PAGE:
Minerva Labs has recently discovered a new cryptocurrency mining campaign that uses evasion techniques to avoid being detected. In the campaign dubbed “WaterMiner”, malicious code was delivered to innocent gamers, hidden in gaming ‘mods’. Once the gamer runs the ‘mod’, unknowingly his machine is abused to produce financial gains for the attacker by mining cryptocurrency.
What is cryptocurrency mining and what’s in it for cyber-attackers?
Cryptocurrencies are becoming an increasingly common method of payment, with Bitcoin the most widely adopted example and accepted by well-known retailers like Expedia.
But Bitcoin is not the only cryptocurrency out there. There are more than 10 different cryptocurrencies with a market cap exceeding 1 billion US dollars including Ethereum, Litecoin, ZCash and Monero.
Crypto-mining is the crowdsourcing process where mining programs use the computer’s hardware resources to mine different types of cryptocurrencies. The process of crypto-mining will generate some cryptocurrency reward to the people who put these programs to work.
Crypto-mining malware is a mining program that abuses its victim’s resources to perform the heavy computational operations required in the mining process, while the cybercriminal collects the reward for the mining.
Lately, there has been an increase in malware mining a specific type of cryptocurrency – Monero. Monero’s design makes it anonymous and virtually untraceable, causing it to be highly popular among cybercriminals.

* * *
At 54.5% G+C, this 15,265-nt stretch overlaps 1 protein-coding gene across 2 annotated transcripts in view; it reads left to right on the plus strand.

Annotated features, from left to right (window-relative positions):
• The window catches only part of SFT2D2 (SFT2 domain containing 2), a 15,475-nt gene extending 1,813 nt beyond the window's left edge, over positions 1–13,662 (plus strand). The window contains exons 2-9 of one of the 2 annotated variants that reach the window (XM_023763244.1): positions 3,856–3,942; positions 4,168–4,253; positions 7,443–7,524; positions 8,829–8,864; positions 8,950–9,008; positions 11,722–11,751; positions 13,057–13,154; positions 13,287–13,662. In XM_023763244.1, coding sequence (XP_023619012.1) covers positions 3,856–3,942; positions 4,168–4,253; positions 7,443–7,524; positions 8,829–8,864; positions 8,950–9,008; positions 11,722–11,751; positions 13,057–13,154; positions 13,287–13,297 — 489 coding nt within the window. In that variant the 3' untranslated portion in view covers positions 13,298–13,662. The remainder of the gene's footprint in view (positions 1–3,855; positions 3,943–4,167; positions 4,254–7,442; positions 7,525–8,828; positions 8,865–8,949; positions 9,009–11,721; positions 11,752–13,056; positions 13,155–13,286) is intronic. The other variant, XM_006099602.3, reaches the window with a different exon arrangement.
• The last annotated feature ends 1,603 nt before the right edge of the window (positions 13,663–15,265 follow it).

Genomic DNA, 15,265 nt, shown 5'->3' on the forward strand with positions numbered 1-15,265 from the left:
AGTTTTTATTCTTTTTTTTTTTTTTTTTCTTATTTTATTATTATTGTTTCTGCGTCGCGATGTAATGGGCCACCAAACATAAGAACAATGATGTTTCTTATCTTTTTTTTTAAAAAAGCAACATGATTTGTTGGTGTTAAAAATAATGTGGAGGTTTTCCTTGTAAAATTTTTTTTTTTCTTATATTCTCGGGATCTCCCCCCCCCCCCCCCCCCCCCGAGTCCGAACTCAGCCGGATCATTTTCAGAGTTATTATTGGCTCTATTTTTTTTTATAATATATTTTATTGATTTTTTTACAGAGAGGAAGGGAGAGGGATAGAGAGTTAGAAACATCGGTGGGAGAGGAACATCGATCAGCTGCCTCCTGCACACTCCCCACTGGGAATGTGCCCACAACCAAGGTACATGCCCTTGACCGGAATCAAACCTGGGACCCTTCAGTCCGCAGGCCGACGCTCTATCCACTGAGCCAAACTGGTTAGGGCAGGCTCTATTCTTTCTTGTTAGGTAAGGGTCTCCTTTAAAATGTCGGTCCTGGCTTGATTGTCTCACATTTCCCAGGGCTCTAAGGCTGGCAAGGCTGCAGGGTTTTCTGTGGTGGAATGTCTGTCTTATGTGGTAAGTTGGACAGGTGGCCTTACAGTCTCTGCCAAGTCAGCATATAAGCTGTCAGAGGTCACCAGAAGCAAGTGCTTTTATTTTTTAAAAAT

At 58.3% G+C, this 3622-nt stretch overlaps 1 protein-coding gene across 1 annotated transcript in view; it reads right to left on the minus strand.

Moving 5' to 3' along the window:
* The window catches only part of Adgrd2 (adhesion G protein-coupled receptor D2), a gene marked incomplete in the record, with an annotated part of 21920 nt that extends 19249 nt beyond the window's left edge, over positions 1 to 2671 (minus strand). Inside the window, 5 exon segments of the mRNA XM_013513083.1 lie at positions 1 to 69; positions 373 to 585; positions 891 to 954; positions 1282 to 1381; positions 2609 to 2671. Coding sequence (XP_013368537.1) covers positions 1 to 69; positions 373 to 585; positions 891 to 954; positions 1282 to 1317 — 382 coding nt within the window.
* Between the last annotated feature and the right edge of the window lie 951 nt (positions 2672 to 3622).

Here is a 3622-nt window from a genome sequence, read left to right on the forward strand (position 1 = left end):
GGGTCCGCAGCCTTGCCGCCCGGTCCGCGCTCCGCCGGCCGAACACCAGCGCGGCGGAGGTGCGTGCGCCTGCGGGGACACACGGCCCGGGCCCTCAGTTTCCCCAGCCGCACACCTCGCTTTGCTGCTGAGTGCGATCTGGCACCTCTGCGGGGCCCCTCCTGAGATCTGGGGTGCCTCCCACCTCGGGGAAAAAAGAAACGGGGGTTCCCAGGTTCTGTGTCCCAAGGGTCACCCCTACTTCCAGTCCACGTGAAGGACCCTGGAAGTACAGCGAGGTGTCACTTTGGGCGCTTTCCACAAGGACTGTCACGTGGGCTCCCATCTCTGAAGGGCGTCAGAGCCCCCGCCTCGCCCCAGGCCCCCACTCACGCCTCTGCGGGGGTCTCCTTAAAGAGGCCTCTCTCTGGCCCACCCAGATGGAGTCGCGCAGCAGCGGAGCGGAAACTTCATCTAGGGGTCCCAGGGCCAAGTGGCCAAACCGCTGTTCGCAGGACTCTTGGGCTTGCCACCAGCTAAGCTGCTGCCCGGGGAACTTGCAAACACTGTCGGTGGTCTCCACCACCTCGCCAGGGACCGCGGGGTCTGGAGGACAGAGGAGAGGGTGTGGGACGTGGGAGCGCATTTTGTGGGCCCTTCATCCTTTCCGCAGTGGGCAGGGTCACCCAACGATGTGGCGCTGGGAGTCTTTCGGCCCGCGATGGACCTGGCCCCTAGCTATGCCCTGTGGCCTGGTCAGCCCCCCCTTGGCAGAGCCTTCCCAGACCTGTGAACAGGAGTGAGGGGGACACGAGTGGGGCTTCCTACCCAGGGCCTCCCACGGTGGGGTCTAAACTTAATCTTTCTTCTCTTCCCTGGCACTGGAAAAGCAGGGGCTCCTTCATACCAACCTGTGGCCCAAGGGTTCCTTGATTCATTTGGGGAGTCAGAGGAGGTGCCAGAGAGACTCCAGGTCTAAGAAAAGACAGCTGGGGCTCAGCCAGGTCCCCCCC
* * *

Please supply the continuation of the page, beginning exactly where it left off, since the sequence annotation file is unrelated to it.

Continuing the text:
The Monero ‘Gold Rush’
Like the original Gold Rush from the late nineteenth century, mining cryptocurrency is widely becoming an ‘easy money’ fad. Minerva Labs has recently unveiled the mining of Monero in a ‘gold rush-like’ campaign which is abusing the computational power of endpoints. This could bring organizations to a halt when an attacker gets a foothold on the endpoint and runs crypto miner malware.
The WaterMiner Campaign
Dubbed by Minerva, the “WaterMiner” campaign it infects victims with a simple yet effective Monero mining malware, which is designed to evade endpoint monitoring tools.
The attackers spread WaterMiner by illicitly bundling this crypto-mining malware with gaming “mods”, which were intended to patch computer games in order to augment or bypass the original functionality of the game. The campaign distributed the malicious software on a Russian-speaking forum. For instance, one of the Trojanized mods claimed to “enhance” the popular R-rated game GTA. It was distributed to the victims under the name “Arbuz” – watermelon in Russian, which is why we named the campaign WaterMiner.
Who is behind WaterMiner?
In the world of cybercrime, we often come-across well-organized gangs. However, it seems that Monero also attracts resourceful individuals who are not the classic attackers we might imagine as criminal masterminds.
We believe we have tracked the person behind the WaterMiner campaign. He appears to hide under the alias “Martin Opc0d3r”, and has some history in developing other forms of questionable or malicious software, such as auto-aiming bots and mods for computer games. However, it seems that lately he realized it’s possible to earn money from his popular mods by infecting his “clients” with multiple types of malware, including crypto-miners.
At the moment, crypto-miners are not very sophisticated and blacklisting host and port combinations will successfully block most miners. However, we predict that mining-malware will become increasingly sophisticated and will maneuver around firewall and IPS\IDS products.
To get the full report on the WaterMiner campaign here.